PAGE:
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Measurement of Concrete Samples using Magnetic Resonance Imaging

Emanuele Marfisi

The overall intention of this study is to support the use of Magnetic Resonance Imaging (MRI) for studying mechanical behaviour of concrete. Two separate MRI acquisitions were proposed during previous work to observe the internal structure of concrete and the fractures produced by mechanical loading. Knowledge about the accuracy of the detection was required to use these images. Both proton density and signal relaxivity affect the image intensity and the characterisation of the MR signals is the first step of this investigation.

The observation of cement shows, even at the spatial resolution under study (~ 150 micron), the in-homogeneities of the microstructure; the changes in image intensity could be used to infer the presence of defects, capillaries and weaker regions within the sample. NMR measurements are used to support this study. The properties of the signal define the imaging protocol and therefore the practical limitations of future investigations.

The characterisation of the signal from water-saturated fractures highlighted the presence of variable signal relaxivity, which was partially associated with the geometry of fractures. Model-system samples were used to validate this finding. The ability to obtain proton density images is discussed and the imaging protocol redesigned accordingly. The fact that each fracture thickness has a unique MR response suggested NMR for on-line monitoring of fracture propagation. This can support and assist future MRI investigations.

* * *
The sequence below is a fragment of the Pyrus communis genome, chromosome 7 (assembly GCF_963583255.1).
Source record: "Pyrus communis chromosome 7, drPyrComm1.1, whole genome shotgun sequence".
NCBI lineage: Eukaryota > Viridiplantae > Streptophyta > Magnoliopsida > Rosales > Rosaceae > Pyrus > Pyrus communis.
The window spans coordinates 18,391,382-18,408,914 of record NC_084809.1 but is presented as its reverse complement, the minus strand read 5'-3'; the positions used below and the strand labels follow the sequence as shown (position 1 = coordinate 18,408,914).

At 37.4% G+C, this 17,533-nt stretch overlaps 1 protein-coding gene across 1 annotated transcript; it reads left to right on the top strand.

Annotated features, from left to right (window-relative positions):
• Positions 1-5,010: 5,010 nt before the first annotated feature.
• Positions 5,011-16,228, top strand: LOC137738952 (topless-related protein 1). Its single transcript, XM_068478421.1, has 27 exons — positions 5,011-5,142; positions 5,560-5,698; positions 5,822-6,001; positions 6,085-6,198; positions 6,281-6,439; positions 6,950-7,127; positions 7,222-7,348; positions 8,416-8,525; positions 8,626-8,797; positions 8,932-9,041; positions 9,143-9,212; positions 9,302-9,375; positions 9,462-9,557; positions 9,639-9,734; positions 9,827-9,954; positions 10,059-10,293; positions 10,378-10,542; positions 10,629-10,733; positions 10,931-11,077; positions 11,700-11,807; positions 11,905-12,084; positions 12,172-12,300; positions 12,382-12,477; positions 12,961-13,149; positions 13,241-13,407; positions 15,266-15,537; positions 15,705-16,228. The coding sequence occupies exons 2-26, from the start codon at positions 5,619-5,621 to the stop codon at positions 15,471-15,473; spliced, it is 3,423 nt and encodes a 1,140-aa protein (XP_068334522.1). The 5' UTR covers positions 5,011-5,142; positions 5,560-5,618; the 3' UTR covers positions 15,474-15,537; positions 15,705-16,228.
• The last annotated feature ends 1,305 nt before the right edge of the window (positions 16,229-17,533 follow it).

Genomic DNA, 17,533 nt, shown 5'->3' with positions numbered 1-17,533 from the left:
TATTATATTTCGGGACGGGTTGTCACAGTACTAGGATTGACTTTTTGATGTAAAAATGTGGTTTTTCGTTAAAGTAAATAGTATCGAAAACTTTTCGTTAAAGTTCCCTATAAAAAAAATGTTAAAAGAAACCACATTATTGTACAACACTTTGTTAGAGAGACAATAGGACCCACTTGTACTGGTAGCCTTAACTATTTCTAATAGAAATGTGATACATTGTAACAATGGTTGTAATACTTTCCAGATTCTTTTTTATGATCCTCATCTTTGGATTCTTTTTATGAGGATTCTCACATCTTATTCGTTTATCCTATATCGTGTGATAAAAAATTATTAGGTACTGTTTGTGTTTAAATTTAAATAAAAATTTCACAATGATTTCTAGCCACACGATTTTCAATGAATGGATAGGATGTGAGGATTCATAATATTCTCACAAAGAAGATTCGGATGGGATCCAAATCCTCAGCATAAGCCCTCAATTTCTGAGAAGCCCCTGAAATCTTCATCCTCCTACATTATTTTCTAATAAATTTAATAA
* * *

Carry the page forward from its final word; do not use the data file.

Tailored image post-processing software was developed to achieve some of the measurements required. Fractures are often smaller than the voxel but the use of proton density images allowed sub-voxel volumetric measurements. These measurements combined with geometrical assumptions can be used to estimate the size of fractures. This analysis was finally compared with the destructive observation of the sample, which confirmed the quality of the results.

The conclusion of this work suggests a revised experimental method and
proposes a number of future investigations.